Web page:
Tag Archives: lawn mower

Design Flaw

I found the reason I keep bending mower blades is that the deck lifter cable had jumped the pulley on the right and the right blade would dig in on corners.  So, with new blades on the deck, I disassembled the pulley, routed the cable over the top, and reinstalled it.  Before I started I made sure the deck would rise and lower evenly.  It did, so I started mowing.

About my 2nd lap around the yard, I had an impression to check the deck.  The left went up when I raised it, but the right side did not raise.

I shut off the power to discover the cable had jumped the pulley again.  Putting on my engineering cap, I tried to figure out how I would re-design this mower to avoid this problem.  I can’t believe that I’m the only one with this Cub Cadet LTX 1042KW that has experienced this.  What the cable lacks is a tensioner.  When the wheels lift the mower deck, the cable can easily slip off and come down between the frame and pulley.  If this were a car, it would be recalled for this design flaw.

I managed to complete the lawn driving very slowly.  (Personally, I think you should be able to drive a mower at full speed without issue.)  But, we live and learn.  I know some of the things to look for the next time I buy a lawn tractor.

A Small Part a Big Problem

I started mowing the lawn this morning.  I had made about 3 laps when the blade hit something and came to an abrupt stop.

Pulling the lawn mower away from where it stopped, there was no rock, or chunk of wood, just soft dirt.  Once I got the mower on the pavement, I could see the blade was bent in to an “L” shape and the tip of that “L” is what had buried itself in the dirt.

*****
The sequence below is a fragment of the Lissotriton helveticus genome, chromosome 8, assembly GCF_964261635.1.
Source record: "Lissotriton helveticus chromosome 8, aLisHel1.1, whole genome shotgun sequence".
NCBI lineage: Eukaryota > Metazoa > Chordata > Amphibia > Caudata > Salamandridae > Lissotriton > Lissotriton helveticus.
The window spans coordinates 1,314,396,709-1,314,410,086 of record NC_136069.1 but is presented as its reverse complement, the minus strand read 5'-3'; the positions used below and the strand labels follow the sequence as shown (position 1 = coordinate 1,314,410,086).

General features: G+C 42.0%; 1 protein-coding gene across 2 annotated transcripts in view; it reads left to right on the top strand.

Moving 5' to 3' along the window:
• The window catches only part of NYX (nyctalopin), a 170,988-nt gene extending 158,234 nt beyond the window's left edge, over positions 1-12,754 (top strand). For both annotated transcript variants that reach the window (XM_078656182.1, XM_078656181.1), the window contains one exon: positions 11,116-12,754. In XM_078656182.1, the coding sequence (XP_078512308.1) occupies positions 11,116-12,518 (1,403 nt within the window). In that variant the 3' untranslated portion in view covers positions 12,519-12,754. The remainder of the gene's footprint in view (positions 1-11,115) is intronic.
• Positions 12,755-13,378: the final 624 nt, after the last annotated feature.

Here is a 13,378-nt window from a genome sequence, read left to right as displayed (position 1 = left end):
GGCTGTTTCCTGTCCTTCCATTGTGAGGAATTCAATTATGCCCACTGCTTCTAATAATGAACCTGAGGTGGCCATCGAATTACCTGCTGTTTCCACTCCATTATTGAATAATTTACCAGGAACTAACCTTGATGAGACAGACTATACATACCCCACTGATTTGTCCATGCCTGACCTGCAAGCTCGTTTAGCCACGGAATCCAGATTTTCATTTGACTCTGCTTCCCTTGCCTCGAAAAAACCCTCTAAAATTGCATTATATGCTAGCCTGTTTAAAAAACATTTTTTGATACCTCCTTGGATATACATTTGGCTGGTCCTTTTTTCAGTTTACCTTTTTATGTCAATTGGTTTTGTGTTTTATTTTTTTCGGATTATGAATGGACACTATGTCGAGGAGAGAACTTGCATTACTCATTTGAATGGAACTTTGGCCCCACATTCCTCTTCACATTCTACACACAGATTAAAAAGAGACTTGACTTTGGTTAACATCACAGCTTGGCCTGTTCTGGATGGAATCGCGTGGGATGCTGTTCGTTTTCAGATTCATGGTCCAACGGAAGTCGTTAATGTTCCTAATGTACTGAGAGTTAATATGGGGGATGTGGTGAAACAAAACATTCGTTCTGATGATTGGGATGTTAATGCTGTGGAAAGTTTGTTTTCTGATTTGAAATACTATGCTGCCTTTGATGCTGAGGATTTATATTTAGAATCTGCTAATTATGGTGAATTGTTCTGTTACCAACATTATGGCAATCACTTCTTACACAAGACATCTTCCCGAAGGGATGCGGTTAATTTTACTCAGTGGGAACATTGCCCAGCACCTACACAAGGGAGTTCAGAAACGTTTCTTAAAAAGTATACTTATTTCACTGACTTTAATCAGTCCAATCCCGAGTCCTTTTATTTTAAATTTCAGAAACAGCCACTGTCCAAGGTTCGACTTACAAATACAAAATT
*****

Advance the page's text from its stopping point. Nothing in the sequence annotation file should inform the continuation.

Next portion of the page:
Why?  What caused this?

Well, as I was removing the deck, I noticed the deck was at an sharp angle downward.  Further investigation revealed a missing cotter pin that lifted the deck.  Thus, it appears the small cotter pin finally wore through and the pin holding the lift cable disengaged.  This caused the deck to drop about 5″ on that side of the mower.  The sharp angle and the fact that the down side was near the grass exit shoot, caused the blade to dive in to the dirt.  The tip remained in the dirt while the rotational inertia twisted the blade to the “L” shape.

It’s amazing that such a small thing can cause such big problems.

The deck, once removed, revealed that the damage extended in to the shaft housing, the deck itself, and the struts that support the shaft housing.  I’m probably looking at $200 to $300 for the repair.  A 50 cent pin did all of this.  I guess the lesson regarding the mower is this… replace those pins a couple of times a year.

The bigger lesson is this, small things make a difference in life.  It’s just like $1 and two cotter pins and 60 seconds of time could have saved me a lot of grief, there are small things in life that can make the difference in disaster or smooth sailing.